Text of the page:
[For detailed reminiscences of the 1983 World Cup, please read this.]
[Update: I was invited to do a much shorter version of the above post for the BBC. It was for their Hindi edition. The article is here. The translation to Hindi was, needless to say, not done by me. Neither did I give the title of “Dekho Maine dekha tha ek sapna”….after all without a “Phoolon ke seher main hain ghar aapna” the words lose much of its meaning.]
Many many years hence when I sit on a porch, rocking on an armchair with a shawl wrapped around me and a cup of tea with thin arrowroot biscuits in hand, I shall , in the manner of grandparents, smile self-contentedly and tell a group of wide-eyed children, voice soaked in trembling emotion —” Yes I saw it. I was there. Sometimes in front of a radio and sometimes a television. It happened right in front of me”.
I shall tell them of a red-handkerchiefed wizard who with bat and ball subdued the most powerful dragons of his time. I shall recount stories of how I, all of seven years, was in drawing class, holding my paintbrush still lest I miss the sounds of the radio and the accompanying cries of “chakka” (six) from the adjoining tea stall as India recovered from 5 down for 17. I shall wax eloquent on Balwinder Singh Sandhu’s magical out-and-in swing delivery and about the arrogance of the most powerful Dragon Viv Richards whose mis-timed pull led to the most memorable catch to be ever taken by an Indian cricket player.
I shall tell them how that victory on June 25, 1983 laid the seeds of a revolution. Of how the World Cup set in motion a sequence of events that culminated in cricket becoming a national obsession and a multi-billion empire within the next twenty years. And how that glorious summer day taught a perennially under-performing nation lacking in self-belief, that yes we “could do it”.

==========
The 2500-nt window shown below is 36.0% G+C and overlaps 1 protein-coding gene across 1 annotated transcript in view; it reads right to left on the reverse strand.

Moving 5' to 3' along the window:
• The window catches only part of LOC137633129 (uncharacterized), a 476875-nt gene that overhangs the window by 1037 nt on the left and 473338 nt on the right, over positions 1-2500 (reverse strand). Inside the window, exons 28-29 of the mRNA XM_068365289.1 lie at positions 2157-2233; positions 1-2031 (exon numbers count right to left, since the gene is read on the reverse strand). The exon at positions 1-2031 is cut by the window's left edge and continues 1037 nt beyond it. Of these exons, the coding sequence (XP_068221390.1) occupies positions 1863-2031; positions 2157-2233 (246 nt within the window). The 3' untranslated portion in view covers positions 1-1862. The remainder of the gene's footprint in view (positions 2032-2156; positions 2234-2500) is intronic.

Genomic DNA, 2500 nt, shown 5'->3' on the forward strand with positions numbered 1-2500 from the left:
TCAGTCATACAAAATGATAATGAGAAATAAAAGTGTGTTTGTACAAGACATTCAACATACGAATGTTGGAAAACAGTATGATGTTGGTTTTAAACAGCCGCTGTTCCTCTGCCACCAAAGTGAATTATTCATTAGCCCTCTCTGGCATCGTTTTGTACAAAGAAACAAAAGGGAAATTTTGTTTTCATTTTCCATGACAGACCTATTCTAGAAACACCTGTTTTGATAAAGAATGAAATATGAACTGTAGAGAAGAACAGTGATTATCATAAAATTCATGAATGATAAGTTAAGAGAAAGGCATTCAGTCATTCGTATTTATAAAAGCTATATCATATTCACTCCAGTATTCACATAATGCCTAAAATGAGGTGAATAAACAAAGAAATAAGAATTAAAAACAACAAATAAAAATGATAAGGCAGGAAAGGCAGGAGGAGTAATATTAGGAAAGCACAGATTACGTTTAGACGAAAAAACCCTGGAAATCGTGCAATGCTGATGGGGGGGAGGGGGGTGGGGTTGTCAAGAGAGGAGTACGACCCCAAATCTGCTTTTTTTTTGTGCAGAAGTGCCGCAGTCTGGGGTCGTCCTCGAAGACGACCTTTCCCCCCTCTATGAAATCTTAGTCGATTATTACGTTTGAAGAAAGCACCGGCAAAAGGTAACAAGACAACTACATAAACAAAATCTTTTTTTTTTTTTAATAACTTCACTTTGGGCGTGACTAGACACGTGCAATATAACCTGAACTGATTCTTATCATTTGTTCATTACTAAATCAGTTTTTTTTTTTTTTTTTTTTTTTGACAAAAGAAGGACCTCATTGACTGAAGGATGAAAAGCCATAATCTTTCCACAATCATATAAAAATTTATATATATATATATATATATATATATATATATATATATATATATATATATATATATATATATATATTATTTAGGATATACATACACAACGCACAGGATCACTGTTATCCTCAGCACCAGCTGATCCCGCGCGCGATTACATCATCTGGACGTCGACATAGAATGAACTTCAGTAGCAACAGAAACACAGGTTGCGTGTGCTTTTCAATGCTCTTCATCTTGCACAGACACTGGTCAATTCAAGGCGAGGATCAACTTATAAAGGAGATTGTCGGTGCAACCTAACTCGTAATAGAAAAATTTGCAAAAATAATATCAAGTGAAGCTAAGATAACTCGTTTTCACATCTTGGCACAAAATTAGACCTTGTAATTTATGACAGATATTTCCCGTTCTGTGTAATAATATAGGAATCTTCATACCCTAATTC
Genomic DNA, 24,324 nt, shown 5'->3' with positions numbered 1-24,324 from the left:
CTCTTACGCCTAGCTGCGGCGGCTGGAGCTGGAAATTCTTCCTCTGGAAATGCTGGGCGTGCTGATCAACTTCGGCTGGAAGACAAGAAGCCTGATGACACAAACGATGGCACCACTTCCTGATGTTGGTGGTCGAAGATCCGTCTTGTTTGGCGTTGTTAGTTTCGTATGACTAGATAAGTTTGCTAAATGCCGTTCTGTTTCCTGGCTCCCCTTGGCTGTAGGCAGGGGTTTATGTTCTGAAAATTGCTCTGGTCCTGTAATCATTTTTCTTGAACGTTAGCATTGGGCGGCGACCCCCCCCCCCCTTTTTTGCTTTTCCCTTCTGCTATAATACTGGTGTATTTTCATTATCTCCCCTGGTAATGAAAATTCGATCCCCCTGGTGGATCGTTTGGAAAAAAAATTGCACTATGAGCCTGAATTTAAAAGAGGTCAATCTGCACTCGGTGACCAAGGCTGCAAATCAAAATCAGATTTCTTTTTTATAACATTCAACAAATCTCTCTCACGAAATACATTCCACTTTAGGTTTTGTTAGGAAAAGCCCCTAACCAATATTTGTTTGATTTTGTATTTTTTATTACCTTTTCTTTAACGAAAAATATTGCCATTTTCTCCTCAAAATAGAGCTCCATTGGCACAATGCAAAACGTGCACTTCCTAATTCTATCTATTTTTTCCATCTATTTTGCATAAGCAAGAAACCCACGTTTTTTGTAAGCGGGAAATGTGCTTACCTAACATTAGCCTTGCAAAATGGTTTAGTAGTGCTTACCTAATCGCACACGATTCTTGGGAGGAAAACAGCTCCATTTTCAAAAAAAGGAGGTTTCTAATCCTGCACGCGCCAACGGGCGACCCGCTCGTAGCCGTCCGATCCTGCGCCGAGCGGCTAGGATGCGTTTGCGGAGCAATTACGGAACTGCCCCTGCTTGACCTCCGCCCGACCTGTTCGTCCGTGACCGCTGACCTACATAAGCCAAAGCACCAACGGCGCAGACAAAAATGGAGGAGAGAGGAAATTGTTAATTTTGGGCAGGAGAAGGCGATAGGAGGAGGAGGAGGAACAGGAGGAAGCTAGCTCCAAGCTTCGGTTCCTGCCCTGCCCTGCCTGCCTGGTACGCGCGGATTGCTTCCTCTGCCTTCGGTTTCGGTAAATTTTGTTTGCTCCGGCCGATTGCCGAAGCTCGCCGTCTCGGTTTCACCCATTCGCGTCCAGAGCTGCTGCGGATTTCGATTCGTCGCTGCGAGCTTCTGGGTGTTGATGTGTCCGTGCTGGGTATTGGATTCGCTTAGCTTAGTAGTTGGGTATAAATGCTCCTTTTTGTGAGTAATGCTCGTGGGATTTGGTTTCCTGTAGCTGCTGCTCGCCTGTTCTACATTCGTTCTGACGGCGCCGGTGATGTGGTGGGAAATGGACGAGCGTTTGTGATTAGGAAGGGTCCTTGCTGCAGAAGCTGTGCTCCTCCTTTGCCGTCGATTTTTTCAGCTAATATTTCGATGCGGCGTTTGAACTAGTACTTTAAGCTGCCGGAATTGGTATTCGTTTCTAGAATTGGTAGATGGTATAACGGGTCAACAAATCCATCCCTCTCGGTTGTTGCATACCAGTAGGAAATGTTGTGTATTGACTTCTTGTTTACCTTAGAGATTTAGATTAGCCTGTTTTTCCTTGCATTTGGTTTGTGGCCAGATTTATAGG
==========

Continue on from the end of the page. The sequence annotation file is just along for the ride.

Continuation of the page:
Of course do expect me to embellish my tales—-in my stories Yashpal Sharma will become a powerful bull of a man, Madan Lal a force of nature, Sandip Patil one of the greatest batsmen we had, Balwinder Singh Sandhu an elf. In my yarns, Malcolm Marshall will be hurling deliveries at the speed of sound, Joel Garner would be fifteen feet tall, Clive Llloyd would be wielding a 20 Kg bat and Kapil Dev would have driven a BSA SLR bicycle into Lords seconds before the final. And I would have known all along that India would win.
After all, it is the prerogative of the tellers of history to be able to add something of themselves in the story they tell.
Else how can history become legend and ultimately myth?
I shall of course not explain the sad irony behind the fact that the players who brought India their greatest victory were given 1 lac rupees each for their efforts while their successors ,who would capitalize on the tidal wave they had unleashed, would get more than a million dollars for a month of mediocrity. I shall neither talk about a heartless BCCI, the biggest beneficiary of June 25 1983, penalizing and humiliating those same heroes for trying to make a living by joining an “un-approved” league nor about how I refused to pay up a bet I lost (a Re 1 rasogolla bet I had made with my uncle that India would lose the semi-final)
I shall also decline to mention that with that victory, Indian cricket lost its innocence for ever as bookies and big money came into the game ultimately casting its pernicious shadow on the greatest Knight of the Prudential World Cup and his legacy.
And why would I omit these?
Because grandparents exist only to tell wondrous stories with happy endings.
As for teaching the not-so-pleasant lessons to the little ones—well life, as it always does, shall take care of that.